Every country’s national electrical grid is becoming more vulnerable to hacking attacks as grid operators expand the use of phase synchronization and other smart grid techniques that rely on GPS/GNSS signals for timing. For example, synchrophasor systems utilize phasor measurement units (PMUs) for providing electrical power system reliability and grid efficiency, synchronizing services among power networks, and finding malfunctions within transmission networks.
PMUs rely on GPS to timestamp their measurements, which are sent back to a central monitoring station for processing. GPS manipulation could alter a PMU’s timestamps, thereby causing a PMU to deliver erroneous measurements regarding power frequency reading and power flow calculations. Such a scenario would likely cause some elements to overheat as well as lead to overloaded lines or transformers, potentially causing blackouts or damage to power grid equipment.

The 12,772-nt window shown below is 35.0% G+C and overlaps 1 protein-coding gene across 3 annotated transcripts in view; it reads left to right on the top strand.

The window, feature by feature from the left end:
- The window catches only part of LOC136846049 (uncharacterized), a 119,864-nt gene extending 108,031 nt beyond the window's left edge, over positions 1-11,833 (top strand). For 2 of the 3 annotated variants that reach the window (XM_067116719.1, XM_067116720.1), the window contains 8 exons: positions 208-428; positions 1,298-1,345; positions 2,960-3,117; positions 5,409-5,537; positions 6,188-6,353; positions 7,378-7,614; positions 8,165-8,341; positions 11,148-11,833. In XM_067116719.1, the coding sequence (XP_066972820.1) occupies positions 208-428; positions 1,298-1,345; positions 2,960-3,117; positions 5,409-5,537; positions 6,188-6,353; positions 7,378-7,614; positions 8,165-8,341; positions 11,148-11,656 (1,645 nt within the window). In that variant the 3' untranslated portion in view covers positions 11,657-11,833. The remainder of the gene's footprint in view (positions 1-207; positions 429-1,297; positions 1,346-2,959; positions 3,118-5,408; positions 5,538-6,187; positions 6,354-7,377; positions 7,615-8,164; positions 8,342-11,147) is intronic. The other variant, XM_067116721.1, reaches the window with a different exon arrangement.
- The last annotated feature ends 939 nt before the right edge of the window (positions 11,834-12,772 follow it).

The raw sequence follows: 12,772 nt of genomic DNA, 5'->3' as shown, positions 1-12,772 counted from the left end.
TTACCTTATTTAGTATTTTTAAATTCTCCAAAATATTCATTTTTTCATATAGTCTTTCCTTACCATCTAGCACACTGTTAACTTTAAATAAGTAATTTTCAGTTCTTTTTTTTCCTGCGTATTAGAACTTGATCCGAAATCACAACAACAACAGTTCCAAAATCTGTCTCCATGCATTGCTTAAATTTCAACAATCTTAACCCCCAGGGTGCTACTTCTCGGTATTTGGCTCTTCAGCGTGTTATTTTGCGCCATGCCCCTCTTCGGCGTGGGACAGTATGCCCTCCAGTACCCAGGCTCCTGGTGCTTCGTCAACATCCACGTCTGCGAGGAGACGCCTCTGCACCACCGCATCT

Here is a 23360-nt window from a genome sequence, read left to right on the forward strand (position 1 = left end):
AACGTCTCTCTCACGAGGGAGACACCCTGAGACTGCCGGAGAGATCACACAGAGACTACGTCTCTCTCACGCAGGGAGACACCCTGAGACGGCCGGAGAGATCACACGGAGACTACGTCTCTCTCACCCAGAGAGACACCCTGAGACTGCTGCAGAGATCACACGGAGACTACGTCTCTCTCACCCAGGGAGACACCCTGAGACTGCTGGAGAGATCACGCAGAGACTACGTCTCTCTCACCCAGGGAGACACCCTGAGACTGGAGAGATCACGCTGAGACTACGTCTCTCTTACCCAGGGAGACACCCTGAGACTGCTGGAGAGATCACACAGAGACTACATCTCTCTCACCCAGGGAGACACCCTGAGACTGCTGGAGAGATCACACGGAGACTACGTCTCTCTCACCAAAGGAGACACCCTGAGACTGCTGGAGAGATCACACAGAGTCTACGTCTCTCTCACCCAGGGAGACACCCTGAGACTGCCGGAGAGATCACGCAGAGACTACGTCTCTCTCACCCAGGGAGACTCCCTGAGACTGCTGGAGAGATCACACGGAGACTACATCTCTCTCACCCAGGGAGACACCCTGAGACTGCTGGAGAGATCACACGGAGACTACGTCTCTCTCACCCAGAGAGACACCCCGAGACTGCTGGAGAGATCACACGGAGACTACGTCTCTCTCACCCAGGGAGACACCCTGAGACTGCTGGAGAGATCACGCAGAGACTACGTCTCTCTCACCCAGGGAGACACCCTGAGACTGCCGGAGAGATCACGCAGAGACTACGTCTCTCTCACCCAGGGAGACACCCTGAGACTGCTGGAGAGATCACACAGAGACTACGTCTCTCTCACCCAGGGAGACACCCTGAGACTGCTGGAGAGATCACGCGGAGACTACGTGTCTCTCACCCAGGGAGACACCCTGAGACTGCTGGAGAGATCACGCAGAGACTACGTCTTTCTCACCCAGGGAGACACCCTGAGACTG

An industry survey conducted by the Electric Power Research Institute (EPRI) indicates that 60% of electricity utilities use precision timing in their distribution substations. The requirement is even more widespread in transmission substations, with 90% of utilities relying on precision timing. These figures underscore the importance of timing in this particular critical infrastructure sector.
Serving as an alternative source of PNT for the electrical grid, STL provides trusted timing and synchronization for continued reliable synchrophasor operation and to support other applications when GPS signals are unavailable or disrupted.